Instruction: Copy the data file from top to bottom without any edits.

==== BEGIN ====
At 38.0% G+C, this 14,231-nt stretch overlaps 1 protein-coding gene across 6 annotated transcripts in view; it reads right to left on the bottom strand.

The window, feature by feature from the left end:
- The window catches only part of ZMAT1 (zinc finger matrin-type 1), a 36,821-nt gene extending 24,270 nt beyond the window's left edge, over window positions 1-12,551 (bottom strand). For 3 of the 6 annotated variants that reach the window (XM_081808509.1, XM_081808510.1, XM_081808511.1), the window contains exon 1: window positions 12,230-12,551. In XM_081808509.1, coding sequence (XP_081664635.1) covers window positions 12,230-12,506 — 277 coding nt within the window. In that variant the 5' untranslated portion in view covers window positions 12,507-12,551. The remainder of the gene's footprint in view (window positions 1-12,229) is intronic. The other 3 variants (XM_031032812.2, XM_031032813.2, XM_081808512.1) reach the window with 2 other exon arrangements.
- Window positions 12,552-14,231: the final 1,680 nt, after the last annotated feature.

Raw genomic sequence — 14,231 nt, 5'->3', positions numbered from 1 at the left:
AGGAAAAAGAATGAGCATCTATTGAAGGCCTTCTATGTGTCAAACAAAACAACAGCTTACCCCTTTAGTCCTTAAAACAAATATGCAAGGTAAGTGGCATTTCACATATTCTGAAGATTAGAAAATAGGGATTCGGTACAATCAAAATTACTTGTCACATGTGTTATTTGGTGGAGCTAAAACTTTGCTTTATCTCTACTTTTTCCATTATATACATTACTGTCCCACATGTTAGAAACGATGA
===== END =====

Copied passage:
At 38.0% G+C, this 14,231-nt stretch overlaps 1 protein-coding gene across 6 annotated transcripts in view; it reads right to left on the bottom strand.

The window, feature by feature from the left end:
- The window catches only part of ZMAT1 (zinc finger matrin-type 1), a 36,821-nt gene extending 24,270 nt beyond the window's left edge, over window positions 1-12,551 (bottom strand). For 3 of the 6 annotated variants that reach the window (XM_081808509.1, XM_081808510.1, XM_081808511.1), the window contains exon 1: window positions 12,230-12,551. In XM_081808509.1, coding sequence (XP_081664635.1) covers window positions 12,230-12,506 — 277 coding nt within the window. In that variant the 5' untranslated portion in view covers window positions 12,507-12,551. The remainder of the gene's footprint in view (window positions 1-12,229) is intronic. The other 3 variants (XM_031032812.2, XM_031032813.2, XM_081808512.1) reach the window with 2 other exon arrangements.
- Window positions 12,552-14,231: the final 1,680 nt, after the last annotated feature.

Raw genomic sequence — 14,231 nt, 5'->3', positions numbered from 1 at the left:
AGGAAAAAGAATGAGCATCTATTGAAGGCCTTCTATGTGTCAAACAAAACAACAGCTTACCCCTTTAGTCCTTAAAACAAATATGCAAGGTAAGTGGCATTTCACATATTCTGAAGATTAGAAAATAGGGATTCGGTACAATCAAAATTACTTGTCACATGTGTTATTTGGTGGAGCTAAAACTTTGCTTTATCTCTACTTTTTCCATTATATACATTACTGTCCCACATGTTAGAAACGATGA